USS Tallahatchie County (LST-1154)

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USS Tallahatchie County (LST-1154)
USS Tallahatchie County (LST-1154) at Souda Bay, Crete in 1958.
Career
Name: USS Tallahatchie County (LST-1154)
Namesake: Tallahatchie County, Mississippi
Builder: Boston Navy Yard
Laid down: 4 August 1945
Launched: 19 July 1946
Commissioned: 19 July 1946
Decommissioned: 15 June 1970
Struck: 15 June 1970
Fate: Sold for scrapping
General characteristics
Class & type: Talbot County-class tank landing ship
Displacement: 6,000 long tons (6,096 t) (full)
Length: 383 ft (117 m)
Beam: 54 ft (16 m)
Draft: 14 ft 5 in (4.39 m)
Propulsion:

forward engine room:

after engine room:

Speed: 14 knots (26 km/h; 16 mph)
Boats & landing
craft carried:
Two LCVPs (LST)
Troops: 197 officers and enlisted men (LST)
Complement:
  • 272 officers and enlisted men (LST)
  • 190 officers and enlisted men (AVB)
Armament:
  • 2 × single 5"/38 caliber gun mounts
  • 2 × twin 40 mm gun mounts
  • 2 × 20 mm gun mounts
This article is about the tank landing ship. A fictitious Cold War submarine tender named USS Tallahatchie County appears in the 1986 novel To Kill the Potemkin by Mark Joseph.

USS Tallahatchie County (LST-1154) was the second of only two Talbot County-class tank landing ships (LSTs) built for the United States Navy just after World War II. Named after Tallahatchie County, Mississippi, she was the only U.S. Navy vessel to bear the name.

Construction[edit]

LST-1154 was laid down on 4 August 1945 at the Boston Navy Yard; launched on 19 July 1946; sponsored by Mrs. Wilder D. Baker; and commissioned on 24 May 1949 with Commander Courtland T. Babcock in command.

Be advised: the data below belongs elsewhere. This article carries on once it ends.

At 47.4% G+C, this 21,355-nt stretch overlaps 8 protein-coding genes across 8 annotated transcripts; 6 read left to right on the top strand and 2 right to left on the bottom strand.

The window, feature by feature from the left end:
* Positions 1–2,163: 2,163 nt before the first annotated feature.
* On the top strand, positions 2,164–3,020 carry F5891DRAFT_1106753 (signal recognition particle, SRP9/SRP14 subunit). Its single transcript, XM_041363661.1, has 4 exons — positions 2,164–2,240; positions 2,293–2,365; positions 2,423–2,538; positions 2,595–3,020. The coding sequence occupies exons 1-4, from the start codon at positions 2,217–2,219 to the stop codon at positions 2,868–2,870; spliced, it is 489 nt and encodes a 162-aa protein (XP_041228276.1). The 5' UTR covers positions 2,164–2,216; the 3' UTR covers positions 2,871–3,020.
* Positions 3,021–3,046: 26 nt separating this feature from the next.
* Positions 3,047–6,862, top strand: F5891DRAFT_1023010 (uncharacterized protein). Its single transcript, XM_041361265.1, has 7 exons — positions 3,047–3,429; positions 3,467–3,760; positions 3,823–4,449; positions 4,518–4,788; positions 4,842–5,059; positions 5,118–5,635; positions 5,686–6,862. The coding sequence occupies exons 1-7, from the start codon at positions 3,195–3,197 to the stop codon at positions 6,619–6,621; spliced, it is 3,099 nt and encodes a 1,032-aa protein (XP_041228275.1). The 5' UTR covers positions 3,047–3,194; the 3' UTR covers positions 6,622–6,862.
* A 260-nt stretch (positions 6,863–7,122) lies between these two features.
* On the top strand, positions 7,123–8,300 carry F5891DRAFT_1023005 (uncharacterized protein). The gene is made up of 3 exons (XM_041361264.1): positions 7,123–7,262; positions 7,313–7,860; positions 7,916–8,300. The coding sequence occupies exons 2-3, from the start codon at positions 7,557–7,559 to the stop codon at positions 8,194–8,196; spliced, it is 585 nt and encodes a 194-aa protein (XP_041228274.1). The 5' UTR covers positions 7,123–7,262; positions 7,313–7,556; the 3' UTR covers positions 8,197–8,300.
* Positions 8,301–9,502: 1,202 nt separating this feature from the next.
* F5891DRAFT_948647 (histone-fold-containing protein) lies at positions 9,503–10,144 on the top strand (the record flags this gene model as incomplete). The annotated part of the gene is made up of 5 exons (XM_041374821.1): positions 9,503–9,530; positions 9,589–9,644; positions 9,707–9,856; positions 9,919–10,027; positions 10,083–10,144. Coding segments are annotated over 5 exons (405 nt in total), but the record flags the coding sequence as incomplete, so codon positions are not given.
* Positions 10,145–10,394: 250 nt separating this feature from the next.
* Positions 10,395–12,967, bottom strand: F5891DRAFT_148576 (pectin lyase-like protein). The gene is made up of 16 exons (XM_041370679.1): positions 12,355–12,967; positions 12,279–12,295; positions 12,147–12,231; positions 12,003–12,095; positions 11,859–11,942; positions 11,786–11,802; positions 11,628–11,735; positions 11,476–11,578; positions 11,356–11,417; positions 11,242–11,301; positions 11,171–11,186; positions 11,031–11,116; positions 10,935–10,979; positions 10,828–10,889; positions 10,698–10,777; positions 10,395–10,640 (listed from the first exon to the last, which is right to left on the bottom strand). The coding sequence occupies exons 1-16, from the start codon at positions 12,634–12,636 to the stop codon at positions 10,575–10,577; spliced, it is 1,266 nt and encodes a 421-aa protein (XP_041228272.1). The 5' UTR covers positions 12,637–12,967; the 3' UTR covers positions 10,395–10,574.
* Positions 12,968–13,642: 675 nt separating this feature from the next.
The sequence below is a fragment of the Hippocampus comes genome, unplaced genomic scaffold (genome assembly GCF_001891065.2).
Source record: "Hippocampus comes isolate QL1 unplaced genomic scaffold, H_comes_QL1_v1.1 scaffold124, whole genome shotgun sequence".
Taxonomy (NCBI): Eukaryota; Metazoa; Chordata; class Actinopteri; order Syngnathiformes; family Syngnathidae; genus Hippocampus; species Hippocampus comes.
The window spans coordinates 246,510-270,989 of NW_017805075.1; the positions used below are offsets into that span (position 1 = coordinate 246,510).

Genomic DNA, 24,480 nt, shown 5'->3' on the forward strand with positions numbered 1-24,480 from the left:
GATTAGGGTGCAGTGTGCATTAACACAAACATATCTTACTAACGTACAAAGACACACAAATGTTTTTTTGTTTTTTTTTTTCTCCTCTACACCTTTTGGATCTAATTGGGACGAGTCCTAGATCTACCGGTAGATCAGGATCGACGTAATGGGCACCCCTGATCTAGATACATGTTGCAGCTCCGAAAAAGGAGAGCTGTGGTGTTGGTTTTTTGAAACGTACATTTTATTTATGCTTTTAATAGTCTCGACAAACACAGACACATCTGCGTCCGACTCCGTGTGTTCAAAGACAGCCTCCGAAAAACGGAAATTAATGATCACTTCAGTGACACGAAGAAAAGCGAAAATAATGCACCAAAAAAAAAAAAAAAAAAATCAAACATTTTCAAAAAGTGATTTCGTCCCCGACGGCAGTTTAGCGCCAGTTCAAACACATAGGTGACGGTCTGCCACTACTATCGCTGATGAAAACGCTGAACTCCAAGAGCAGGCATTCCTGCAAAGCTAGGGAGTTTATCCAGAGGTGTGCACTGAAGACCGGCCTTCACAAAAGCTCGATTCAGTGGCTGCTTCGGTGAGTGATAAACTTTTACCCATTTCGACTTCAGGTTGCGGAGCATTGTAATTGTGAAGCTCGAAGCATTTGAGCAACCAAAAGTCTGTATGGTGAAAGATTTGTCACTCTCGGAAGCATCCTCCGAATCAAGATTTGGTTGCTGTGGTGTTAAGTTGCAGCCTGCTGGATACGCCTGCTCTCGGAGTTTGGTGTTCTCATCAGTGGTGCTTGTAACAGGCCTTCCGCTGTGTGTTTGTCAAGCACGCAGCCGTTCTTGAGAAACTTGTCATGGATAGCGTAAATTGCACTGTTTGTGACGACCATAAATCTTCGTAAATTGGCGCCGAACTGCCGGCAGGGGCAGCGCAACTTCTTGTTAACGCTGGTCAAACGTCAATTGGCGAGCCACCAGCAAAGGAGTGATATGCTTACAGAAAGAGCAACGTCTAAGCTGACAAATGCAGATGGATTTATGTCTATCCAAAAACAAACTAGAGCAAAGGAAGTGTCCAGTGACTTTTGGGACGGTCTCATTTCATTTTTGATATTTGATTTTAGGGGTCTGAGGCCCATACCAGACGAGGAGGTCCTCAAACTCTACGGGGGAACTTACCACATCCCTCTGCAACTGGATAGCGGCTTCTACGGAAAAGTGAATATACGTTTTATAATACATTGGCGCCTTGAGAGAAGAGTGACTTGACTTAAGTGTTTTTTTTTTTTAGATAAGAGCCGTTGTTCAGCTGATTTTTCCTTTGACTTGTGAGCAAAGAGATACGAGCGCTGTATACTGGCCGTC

History[edit]

From her commissioning until 1962, LST-1154 alternated assignments for the Amphibious Force, Atlantic Fleet along the east coast of the United States with assignment to the 6th Fleet during periodic deployments to the Mediterranean. She was redesignated USS Tallahatchie County (LST-1154) on 1 July 1955. She was decommissioned at Charleston (SC) Naval Shipyard in 1960 in preparation for conversion to AVB-2.

On 3 February 1962 her conversion was completed to an Advance Aviation Base Ship (one of two ships of the steam-powered LST-1153-class) and redesignated USS Tallahatchie County (AVB-2.) Her aft superstructure was extended forward and her forecastle built up; electronic antennas and a heavy king post were mounted amidships. As an AVB, Tallahatchie County was designed to provide command and logistic facilities to a squadron of P-2 Neptune or P-3 Orion antisubmarine patrol planes operating from an improvised land base in Souda Bay, Crete. Squadron equipment was carried in mobile vans, transported in Tallahatchie County's tank deck, and landed over her bow ramp.

For the remainder of her career, Tallahatchie County provided support to aviation units in the Mediterranean. She was decommissioned on 3 January 1970 and struck from the Naval Vessel Register on 15 July 1970. Tallahatchie County was sold for scrapping to Contieri Navali Santa Maria of Genoa, Italy in July 1970.

References[edit]

This article incorporates text from the public domain Dictionary of American Naval Fighting Ships.

See also[edit]

USS Tallahatchie County (AVB-2) with the USS Scorpion (SSN-589) alongside, outside Claywall Harbor, Naples, Italy in April 1968, shortly before Scorpion departed on her last voyage. This is believed to be one of the last photographs taken of Scorpion.